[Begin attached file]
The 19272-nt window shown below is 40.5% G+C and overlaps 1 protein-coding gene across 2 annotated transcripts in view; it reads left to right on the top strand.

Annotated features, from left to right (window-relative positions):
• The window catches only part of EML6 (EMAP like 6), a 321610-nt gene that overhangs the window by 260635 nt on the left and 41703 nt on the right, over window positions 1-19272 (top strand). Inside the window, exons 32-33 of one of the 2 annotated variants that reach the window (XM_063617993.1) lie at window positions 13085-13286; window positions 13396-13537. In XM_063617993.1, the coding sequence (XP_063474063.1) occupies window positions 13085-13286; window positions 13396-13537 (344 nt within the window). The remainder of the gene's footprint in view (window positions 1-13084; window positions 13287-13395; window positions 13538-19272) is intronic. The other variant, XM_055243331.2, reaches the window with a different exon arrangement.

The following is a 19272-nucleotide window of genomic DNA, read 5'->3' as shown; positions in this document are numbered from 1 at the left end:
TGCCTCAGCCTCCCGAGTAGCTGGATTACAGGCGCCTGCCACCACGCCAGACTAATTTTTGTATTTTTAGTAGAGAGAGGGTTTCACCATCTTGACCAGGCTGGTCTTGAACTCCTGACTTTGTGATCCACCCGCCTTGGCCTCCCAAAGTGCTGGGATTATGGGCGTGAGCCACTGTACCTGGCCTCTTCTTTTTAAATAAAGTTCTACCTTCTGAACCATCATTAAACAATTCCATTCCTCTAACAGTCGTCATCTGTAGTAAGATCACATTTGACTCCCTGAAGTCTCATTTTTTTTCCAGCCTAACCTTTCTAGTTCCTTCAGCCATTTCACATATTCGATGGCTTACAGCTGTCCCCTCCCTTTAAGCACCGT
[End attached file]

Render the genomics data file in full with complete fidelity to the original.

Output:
The 19272-nt window shown below is 40.5% G+C and overlaps 1 protein-coding gene across 2 annotated transcripts in view; it reads left to right on the top strand.

Annotated features, from left to right (window-relative positions):
• The window catches only part of EML6 (EMAP like 6), a 321610-nt gene that overhangs the window by 260635 nt on the left and 41703 nt on the right, over window positions 1-19272 (top strand). Inside the window, exons 32-33 of one of the 2 annotated variants that reach the window (XM_063617993.1) lie at window positions 13085-13286; window positions 13396-13537. In XM_063617993.1, the coding sequence (XP_063474063.1) occupies window positions 13085-13286; window positions 13396-13537 (344 nt within the window). The remainder of the gene's footprint in view (window positions 1-13084; window positions 13287-13395; window positions 13538-19272) is intronic. The other variant, XM_055243331.2, reaches the window with a different exon arrangement.

The following is a 19272-nucleotide window of genomic DNA, read 5'->3' as shown; positions in this document are numbered from 1 at the left end:
TGCCTCAGCCTCCCGAGTAGCTGGATTACAGGCGCCTGCCACCACGCCAGACTAATTTTTGTATTTTTAGTAGAGAGAGGGTTTCACCATCTTGACCAGGCTGGTCTTGAACTCCTGACTTTGTGATCCACCCGCCTTGGCCTCCCAAAGTGCTGGGATTATGGGCGTGAGCCACTGTACCTGGCCTCTTCTTTTTAAATAAAGTTCTACCTTCTGAACCATCATTAAACAATTCCATTCCTCTAACAGTCGTCATCTGTAGTAAGATCACATTTGACTCCCTGAAGTCTCATTTTTTTTCCAGCCTAACCTTTCTAGTTCCTTCAGCCATTTCACATATTCGATGGCTTACAGCTGTCCCCTCCCTTTAAGCACCGT